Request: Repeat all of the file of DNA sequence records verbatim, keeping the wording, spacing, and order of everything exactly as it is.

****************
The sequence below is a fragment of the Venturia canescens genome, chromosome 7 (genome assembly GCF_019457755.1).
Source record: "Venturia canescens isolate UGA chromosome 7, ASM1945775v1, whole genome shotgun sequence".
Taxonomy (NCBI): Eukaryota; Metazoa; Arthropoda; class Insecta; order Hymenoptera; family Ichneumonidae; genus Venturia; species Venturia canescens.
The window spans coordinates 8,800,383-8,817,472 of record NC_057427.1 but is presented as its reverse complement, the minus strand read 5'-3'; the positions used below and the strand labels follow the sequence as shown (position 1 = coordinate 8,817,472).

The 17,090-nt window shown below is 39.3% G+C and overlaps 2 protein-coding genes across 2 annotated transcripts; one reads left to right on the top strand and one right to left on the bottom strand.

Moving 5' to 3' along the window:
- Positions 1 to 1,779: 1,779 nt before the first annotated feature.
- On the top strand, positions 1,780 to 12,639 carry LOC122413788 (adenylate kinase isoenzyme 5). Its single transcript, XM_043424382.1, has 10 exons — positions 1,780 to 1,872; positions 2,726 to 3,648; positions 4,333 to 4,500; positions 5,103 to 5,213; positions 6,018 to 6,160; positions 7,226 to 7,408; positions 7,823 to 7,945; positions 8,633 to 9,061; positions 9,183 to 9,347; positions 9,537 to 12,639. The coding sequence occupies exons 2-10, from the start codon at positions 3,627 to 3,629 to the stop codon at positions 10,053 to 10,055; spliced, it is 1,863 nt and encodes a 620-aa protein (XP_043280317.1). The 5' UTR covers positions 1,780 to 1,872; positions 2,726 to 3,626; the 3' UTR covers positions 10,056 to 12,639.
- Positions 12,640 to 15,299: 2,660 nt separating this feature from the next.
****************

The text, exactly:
The sequence below is a fragment of the Venturia canescens genome, chromosome 7 (genome assembly GCF_019457755.1).
Source record: "Venturia canescens isolate UGA chromosome 7, ASM1945775v1, whole genome shotgun sequence".
Taxonomy (NCBI): Eukaryota; Metazoa; Arthropoda; class Insecta; order Hymenoptera; family Ichneumonidae; genus Venturia; species Venturia canescens.
The window spans coordinates 8,800,383-8,817,472 of record NC_057427.1 but is presented as its reverse complement, the minus strand read 5'-3'; the positions used below and the strand labels follow the sequence as shown (position 1 = coordinate 8,817,472).

The 17,090-nt window shown below is 39.3% G+C and overlaps 2 protein-coding genes across 2 annotated transcripts; one reads left to right on the top strand and one right to left on the bottom strand.

Moving 5' to 3' along the window:
- Positions 1 to 1,779: 1,779 nt before the first annotated feature.
- On the top strand, positions 1,780 to 12,639 carry LOC122413788 (adenylate kinase isoenzyme 5). Its single transcript, XM_043424382.1, has 10 exons — positions 1,780 to 1,872; positions 2,726 to 3,648; positions 4,333 to 4,500; positions 5,103 to 5,213; positions 6,018 to 6,160; positions 7,226 to 7,408; positions 7,823 to 7,945; positions 8,633 to 9,061; positions 9,183 to 9,347; positions 9,537 to 12,639. The coding sequence occupies exons 2-10, from the start codon at positions 3,627 to 3,629 to the stop codon at positions 10,053 to 10,055; spliced, it is 1,863 nt and encodes a 620-aa protein (XP_043280317.1). The 5' UTR covers positions 1,780 to 1,872; positions 2,726 to 3,626; the 3' UTR covers positions 10,056 to 12,639.
- Positions 12,640 to 15,299: 2,660 nt separating this feature from the next.